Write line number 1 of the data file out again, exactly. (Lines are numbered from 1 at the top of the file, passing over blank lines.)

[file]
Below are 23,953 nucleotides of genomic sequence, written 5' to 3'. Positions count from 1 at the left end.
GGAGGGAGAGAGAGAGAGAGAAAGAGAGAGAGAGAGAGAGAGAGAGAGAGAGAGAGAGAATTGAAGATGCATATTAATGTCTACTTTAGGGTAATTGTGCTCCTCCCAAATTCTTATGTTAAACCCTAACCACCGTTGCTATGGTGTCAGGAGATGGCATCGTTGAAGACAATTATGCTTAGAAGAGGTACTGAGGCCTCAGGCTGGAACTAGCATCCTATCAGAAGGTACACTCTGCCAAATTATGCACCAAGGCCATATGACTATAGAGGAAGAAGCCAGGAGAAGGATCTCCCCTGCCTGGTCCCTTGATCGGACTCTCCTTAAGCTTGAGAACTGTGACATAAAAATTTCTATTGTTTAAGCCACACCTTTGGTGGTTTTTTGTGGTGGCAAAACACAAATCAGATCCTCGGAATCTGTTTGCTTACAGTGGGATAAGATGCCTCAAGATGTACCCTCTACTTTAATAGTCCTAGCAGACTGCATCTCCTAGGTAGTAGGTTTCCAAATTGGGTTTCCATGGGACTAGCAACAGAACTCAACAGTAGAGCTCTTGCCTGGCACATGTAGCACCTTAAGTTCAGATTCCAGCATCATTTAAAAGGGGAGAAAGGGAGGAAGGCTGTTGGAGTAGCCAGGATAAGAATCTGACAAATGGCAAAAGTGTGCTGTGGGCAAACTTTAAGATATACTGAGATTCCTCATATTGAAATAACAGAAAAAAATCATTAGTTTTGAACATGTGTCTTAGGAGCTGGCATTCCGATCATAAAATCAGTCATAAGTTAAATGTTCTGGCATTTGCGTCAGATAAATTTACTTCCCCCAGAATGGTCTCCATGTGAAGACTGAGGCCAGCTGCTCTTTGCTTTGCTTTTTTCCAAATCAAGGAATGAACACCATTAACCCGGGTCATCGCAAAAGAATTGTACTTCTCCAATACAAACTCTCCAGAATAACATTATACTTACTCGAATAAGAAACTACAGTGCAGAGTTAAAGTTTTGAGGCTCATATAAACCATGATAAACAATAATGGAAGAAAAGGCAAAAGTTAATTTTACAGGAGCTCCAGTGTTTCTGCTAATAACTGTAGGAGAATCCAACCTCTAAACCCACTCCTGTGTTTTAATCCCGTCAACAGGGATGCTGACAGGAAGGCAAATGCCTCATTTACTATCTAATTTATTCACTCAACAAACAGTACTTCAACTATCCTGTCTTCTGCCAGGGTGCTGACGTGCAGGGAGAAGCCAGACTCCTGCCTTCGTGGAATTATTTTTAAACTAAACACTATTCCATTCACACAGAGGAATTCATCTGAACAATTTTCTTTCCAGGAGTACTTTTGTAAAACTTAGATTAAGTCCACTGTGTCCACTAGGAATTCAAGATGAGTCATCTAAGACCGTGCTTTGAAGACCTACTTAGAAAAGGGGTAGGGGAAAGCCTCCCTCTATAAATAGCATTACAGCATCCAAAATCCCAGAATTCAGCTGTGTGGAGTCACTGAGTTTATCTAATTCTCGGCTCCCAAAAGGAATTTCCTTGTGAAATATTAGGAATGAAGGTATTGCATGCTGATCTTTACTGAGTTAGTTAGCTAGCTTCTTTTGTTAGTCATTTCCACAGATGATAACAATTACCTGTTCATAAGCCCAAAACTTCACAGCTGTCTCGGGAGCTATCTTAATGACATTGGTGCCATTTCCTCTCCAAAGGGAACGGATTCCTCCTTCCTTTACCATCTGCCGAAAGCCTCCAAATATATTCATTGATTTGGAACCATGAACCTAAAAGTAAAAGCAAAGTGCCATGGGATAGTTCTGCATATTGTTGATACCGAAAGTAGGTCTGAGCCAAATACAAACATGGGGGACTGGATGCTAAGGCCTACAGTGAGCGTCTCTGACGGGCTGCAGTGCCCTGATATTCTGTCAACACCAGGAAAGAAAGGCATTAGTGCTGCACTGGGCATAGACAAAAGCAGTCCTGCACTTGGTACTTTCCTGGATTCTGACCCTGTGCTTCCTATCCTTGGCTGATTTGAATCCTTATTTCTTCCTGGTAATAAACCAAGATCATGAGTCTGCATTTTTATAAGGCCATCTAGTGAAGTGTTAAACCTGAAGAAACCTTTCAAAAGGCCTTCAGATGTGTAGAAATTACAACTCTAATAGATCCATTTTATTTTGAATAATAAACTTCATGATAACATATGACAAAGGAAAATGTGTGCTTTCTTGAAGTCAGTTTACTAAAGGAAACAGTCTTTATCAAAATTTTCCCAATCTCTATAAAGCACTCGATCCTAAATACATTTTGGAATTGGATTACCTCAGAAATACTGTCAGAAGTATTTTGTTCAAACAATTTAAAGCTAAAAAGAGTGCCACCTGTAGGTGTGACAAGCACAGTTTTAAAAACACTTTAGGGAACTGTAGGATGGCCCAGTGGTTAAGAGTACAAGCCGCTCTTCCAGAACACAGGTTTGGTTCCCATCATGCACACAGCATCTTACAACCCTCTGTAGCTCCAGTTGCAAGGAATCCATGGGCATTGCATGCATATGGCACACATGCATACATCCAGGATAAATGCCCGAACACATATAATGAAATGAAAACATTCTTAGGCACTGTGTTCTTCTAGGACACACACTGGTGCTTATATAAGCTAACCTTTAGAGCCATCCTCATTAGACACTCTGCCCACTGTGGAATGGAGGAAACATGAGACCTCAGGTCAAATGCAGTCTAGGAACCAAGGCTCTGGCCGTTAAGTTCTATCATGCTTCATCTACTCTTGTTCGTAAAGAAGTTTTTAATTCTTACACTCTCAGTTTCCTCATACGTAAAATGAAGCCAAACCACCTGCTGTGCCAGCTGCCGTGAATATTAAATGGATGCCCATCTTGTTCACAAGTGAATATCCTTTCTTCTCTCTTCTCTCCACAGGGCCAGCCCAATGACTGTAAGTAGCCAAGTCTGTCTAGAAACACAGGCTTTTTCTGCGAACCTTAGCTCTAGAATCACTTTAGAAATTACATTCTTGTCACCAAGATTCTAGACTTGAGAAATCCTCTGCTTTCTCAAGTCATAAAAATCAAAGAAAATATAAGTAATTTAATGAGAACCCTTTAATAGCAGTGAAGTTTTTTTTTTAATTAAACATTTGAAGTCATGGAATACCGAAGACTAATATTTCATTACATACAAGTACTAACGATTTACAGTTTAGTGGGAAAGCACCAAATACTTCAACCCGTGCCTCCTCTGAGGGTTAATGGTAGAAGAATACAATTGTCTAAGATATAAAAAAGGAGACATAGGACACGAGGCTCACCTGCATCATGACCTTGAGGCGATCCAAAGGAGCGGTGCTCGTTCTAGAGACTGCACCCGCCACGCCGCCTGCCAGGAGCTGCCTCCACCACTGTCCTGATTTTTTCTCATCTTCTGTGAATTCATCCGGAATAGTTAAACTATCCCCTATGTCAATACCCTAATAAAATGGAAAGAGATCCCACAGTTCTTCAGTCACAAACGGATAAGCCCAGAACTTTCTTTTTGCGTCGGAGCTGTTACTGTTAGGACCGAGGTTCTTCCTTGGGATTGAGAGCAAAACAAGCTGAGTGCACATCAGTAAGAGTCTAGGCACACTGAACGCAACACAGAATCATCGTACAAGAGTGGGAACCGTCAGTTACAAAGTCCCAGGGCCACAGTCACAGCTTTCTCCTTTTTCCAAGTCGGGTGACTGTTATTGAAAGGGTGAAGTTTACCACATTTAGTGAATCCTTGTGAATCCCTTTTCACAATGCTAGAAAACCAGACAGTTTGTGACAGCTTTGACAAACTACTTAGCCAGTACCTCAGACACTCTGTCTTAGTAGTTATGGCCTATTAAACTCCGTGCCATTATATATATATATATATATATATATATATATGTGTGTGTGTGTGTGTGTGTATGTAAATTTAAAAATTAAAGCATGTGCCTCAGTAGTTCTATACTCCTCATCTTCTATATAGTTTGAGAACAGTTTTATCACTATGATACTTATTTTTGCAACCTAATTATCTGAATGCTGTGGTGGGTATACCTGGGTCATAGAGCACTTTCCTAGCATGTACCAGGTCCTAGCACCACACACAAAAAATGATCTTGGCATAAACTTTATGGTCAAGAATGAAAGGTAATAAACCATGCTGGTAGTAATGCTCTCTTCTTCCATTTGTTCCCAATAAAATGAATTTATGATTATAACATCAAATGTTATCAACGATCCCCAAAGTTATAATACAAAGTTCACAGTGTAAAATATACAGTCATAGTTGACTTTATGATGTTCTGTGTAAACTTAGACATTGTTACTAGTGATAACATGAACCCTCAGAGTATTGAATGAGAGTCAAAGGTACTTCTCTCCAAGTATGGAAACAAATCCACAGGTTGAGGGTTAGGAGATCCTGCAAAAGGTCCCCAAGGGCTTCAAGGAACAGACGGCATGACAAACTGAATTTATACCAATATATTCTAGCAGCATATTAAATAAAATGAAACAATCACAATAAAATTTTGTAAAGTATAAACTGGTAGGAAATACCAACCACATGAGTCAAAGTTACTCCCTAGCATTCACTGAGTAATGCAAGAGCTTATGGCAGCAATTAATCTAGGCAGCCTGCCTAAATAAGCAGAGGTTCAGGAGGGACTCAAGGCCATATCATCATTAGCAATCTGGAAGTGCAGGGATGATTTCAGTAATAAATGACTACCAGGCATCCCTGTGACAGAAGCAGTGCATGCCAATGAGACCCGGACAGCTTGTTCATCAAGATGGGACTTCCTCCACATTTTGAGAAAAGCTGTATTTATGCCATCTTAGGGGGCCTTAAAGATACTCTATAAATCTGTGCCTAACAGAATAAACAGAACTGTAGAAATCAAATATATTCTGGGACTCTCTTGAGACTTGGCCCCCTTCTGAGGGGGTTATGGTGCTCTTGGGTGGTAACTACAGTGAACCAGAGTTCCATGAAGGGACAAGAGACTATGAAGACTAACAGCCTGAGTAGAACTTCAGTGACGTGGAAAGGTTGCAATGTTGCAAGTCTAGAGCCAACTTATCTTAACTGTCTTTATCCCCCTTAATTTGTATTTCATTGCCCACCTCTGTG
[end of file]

Below are 23,953 nucleotides of genomic sequence, written 5' to 3'. Positions count from 1 at the left end.